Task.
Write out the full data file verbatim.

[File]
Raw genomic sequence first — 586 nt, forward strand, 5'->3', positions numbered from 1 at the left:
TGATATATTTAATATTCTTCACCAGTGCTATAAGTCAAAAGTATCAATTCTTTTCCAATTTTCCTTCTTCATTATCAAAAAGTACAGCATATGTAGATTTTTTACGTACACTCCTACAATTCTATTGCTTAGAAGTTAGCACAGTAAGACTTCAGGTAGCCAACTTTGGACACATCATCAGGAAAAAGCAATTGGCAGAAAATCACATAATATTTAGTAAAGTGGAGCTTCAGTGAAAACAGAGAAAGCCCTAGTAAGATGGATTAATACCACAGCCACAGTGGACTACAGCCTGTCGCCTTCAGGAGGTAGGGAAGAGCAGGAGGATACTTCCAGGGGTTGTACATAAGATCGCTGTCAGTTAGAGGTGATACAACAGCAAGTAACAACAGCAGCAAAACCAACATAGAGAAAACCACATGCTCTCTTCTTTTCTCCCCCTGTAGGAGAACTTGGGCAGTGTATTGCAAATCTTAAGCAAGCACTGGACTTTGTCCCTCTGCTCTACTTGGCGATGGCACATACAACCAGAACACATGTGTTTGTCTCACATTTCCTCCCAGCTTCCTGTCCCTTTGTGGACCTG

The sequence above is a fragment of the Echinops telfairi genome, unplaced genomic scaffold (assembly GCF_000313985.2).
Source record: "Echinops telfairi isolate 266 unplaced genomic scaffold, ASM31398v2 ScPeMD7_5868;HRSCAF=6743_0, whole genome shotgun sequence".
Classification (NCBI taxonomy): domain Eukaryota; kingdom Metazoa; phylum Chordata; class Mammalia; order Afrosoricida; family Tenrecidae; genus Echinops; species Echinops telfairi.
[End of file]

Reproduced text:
Raw genomic sequence first — 586 nt, forward strand, 5'->3', positions numbered from 1 at the left:
TGATATATTTAATATTCTTCACCAGTGCTATAAGTCAAAAGTATCAATTCTTTTCCAATTTTCCTTCTTCATTATCAAAAAGTACAGCATATGTAGATTTTTTACGTACACTCCTACAATTCTATTGCTTAGAAGTTAGCACAGTAAGACTTCAGGTAGCCAACTTTGGACACATCATCAGGAAAAAGCAATTGGCAGAAAATCACATAATATTTAGTAAAGTGGAGCTTCAGTGAAAACAGAGAAAGCCCTAGTAAGATGGATTAATACCACAGCCACAGTGGACTACAGCCTGTCGCCTTCAGGAGGTAGGGAAGAGCAGGAGGATACTTCCAGGGGTTGTACATAAGATCGCTGTCAGTTAGAGGTGATACAACAGCAAGTAACAACAGCAGCAAAACCAACATAGAGAAAACCACATGCTCTCTTCTTTTCTCCCCCTGTAGGAGAACTTGGGCAGTGTATTGCAAATCTTAAGCAAGCACTGGACTTTGTCCCTCTGCTCTACTTGGCGATGGCACATACAACCAGAACACATGTGTTTGTCTCACATTTCCTCCCAGCTTCCTGTCCCTTTGTGGACCTG

The sequence above is a fragment of the Echinops telfairi genome, unplaced genomic scaffold (assembly GCF_000313985.2).
Source record: "Echinops telfairi isolate 266 unplaced genomic scaffold, ASM31398v2 ScPeMD7_5868;HRSCAF=6743_0, whole genome shotgun sequence".
Classification (NCBI taxonomy): domain Eukaryota; kingdom Metazoa; phylum Chordata; class Mammalia; order Afrosoricida; family Tenrecidae; genus Echinops; species Echinops telfairi.